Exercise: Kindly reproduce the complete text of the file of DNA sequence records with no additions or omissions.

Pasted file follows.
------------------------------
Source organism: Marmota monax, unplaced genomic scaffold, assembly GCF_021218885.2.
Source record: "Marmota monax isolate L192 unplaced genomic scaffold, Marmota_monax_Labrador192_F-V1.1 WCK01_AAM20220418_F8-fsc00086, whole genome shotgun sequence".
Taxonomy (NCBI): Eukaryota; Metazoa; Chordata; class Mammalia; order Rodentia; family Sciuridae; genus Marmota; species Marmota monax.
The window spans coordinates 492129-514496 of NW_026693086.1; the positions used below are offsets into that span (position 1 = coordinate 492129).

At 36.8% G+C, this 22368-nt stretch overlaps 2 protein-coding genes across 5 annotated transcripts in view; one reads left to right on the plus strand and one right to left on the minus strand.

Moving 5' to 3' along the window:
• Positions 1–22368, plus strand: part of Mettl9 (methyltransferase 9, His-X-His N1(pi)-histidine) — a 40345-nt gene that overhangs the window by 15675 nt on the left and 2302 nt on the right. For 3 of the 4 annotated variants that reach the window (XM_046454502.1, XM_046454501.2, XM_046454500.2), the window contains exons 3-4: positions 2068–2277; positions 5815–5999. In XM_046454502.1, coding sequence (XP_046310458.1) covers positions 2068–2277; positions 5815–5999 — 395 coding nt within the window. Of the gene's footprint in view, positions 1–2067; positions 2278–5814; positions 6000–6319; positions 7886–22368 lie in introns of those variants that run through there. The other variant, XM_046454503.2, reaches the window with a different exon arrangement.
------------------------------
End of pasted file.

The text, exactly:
Source organism: Marmota monax, unplaced genomic scaffold, assembly GCF_021218885.2.
Source record: "Marmota monax isolate L192 unplaced genomic scaffold, Marmota_monax_Labrador192_F-V1.1 WCK01_AAM20220418_F8-fsc00086, whole genome shotgun sequence".
Taxonomy (NCBI): Eukaryota; Metazoa; Chordata; class Mammalia; order Rodentia; family Sciuridae; genus Marmota; species Marmota monax.
The window spans coordinates 492129-514496 of NW_026693086.1; the positions used below are offsets into that span (position 1 = coordinate 492129).

At 36.8% G+C, this 22368-nt stretch overlaps 2 protein-coding genes across 5 annotated transcripts in view; one reads left to right on the plus strand and one right to left on the minus strand.

Moving 5' to 3' along the window:
• Positions 1–22368, plus strand: part of Mettl9 (methyltransferase 9, His-X-His N1(pi)-histidine) — a 40345-nt gene that overhangs the window by 15675 nt on the left and 2302 nt on the right. For 3 of the 4 annotated variants that reach the window (XM_046454502.1, XM_046454501.2, XM_046454500.2), the window contains exons 3-4: positions 2068–2277; positions 5815–5999. In XM_046454502.1, coding sequence (XP_046310458.1) covers positions 2068–2277; positions 5815–5999 — 395 coding nt within the window. Of the gene's footprint in view, positions 1–2067; positions 2278–5814; positions 6000–6319; positions 7886–22368 lie in introns of those variants that run through there. The other variant, XM_046454503.2, reaches the window with a different exon arrangement.